November 6 2022 “Mitákuye Oyás’iŋ”
Metok u-ye oh ya-son. Lakota for “We are all connected, or all my ancestors”.
Hymn to the ancestors. Sirach 44. A poem of courage and remembrance.
Now allow us to praise famous people and our ancestors, generation by generation.
The Lord created great glory, his majesty from eternity.
They ruled in their kingdoms, and made a name with their power, some giving counsel by their intelligence; some making pronouncements in prophecies.
Some leading the people by their deliberations, and by their understanding of the people’s learning, giving wise words in their instruction.
others devising musical melodies, and composing poems;
rich people endowed with strength, living in peace in their dwellings.
All of these were honored in their generation, a source of pride in their time.
Some of them left behind a name so that their praises might be told.
For some there is no memory, and they perished as though they hadn’t existed.
These have become as though they hadn’t been born,
they and even their children after them.
These were compassionate people whose righteous deeds haven’t been forgotten. This will persist with their children; their descendants will be a good legacy.
Their descendants stand by the covenants, and their children also, for their sake.
Their descendants will last forever, and their glory will never be erased.
Their bodies were buried in peace, but their name lives for generations.
The people will tell of their wisdom, and the congregation will proclaim their praise.
Many of us have been reading and opening our hearts to Celtic Christian practice. John Philip Newell, John O Donohue, Diarmuid O’Mucrhu, and The Iona community. This week we experienced a significant Celtic Religious contribution.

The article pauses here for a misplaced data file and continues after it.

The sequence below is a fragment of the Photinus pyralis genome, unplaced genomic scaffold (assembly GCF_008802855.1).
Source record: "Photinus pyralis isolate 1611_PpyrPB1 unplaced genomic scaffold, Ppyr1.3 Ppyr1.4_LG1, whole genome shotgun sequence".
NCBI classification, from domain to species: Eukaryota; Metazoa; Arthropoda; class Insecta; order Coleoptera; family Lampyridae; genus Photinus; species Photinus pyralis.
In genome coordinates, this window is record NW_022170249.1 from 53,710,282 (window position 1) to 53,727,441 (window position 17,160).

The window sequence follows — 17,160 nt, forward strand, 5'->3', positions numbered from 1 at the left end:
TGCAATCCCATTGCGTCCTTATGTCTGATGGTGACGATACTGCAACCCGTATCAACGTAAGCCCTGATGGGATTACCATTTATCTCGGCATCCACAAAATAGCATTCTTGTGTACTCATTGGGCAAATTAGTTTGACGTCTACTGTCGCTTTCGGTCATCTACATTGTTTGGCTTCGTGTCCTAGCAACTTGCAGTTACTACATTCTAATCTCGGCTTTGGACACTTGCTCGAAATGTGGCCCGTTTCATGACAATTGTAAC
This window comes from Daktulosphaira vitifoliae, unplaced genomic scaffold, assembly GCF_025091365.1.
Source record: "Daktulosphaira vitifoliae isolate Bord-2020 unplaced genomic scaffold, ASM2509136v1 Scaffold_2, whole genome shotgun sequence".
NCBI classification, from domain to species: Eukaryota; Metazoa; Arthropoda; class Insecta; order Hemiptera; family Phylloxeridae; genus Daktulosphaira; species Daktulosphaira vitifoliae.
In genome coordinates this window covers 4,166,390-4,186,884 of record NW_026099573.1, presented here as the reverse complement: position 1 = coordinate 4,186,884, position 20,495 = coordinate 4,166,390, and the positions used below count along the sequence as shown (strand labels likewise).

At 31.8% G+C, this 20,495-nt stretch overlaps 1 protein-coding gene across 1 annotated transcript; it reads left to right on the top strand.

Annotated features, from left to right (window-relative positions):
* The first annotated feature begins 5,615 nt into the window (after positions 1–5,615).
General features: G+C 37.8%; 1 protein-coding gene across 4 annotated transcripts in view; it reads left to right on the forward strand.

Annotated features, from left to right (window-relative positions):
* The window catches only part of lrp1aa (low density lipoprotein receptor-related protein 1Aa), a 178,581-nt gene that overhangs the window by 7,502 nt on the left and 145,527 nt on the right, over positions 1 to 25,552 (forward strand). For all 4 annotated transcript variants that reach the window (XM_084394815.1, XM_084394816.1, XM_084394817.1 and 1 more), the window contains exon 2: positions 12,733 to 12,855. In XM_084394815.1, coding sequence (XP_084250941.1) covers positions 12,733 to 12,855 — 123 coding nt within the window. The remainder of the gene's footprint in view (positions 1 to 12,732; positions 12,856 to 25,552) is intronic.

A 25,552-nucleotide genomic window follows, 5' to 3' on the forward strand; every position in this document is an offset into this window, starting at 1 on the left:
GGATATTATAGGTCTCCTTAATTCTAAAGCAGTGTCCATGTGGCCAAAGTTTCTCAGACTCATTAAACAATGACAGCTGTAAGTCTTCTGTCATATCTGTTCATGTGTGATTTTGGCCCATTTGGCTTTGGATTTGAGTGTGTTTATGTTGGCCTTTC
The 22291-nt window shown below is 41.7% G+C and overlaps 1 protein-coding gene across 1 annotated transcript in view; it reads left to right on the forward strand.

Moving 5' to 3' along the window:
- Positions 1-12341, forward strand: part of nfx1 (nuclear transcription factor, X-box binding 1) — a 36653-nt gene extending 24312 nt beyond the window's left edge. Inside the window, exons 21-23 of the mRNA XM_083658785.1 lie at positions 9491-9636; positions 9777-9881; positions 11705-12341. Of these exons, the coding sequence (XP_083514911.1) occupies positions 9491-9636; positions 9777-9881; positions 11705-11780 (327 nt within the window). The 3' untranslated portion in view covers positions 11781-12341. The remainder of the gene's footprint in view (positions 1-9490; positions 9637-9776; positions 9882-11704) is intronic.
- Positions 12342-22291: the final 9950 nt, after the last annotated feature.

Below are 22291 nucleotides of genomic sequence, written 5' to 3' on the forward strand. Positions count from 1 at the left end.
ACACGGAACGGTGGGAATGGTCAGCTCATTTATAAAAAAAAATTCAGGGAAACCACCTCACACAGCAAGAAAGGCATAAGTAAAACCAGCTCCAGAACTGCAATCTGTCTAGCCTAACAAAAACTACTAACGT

The period of Halloween, Samhain, and All Soul’s Day was called the ‘three nights at the end of summer’. Celtic culture divides the year into two halves, a period of light and planting, nurturing, and growth beginning May 1…spring and summer, and on November 1 this 3-day celebration, the preparation of the farm animals, and harvesting crops, marking the beginning of winter’s cold, darkness and lethargy.
Celtic ancestors believed that the souls of the faithful departed would return to their family on All Soul’s, and great preparation was completed to welcome them. Rituals included sweeping the floor, lighting a good fire, leaving out a bowl of water on the table. Children would go into the neighborhoods ‘soul caking’ and beg for cakes in exchange for prayers that they would recite for the dead. After lighting candles on the gravesites, Evening prayers for family members that had died were said, candles were left burning, and doors left unlatched.
Celts understood that as Heidegger suggested, humans are the shepherds of the clay, custodians of sacred thresholds.
Celtic peoples historically have a great respect for their ancestors and believe that during this period the boundaries between the living and dead were thin and rituals celebrating this thin time were widespread. The Pre-Christian beliefs centered on a vulnerability during this transitory time, looking back in remembrance and celebration and looking forward towards winter darkness with anxiety and spiritual preparation. Celtic History suggests that it took several hundred years after contact with early Christians before these traditions became incorporated throughout the Christian world.
Growing up in Southern California where there are limited seasonal changes, I can report that in the 40 or so years I have live in a more northern locale I have increasingly been drawn to the changes in weather, light and dark…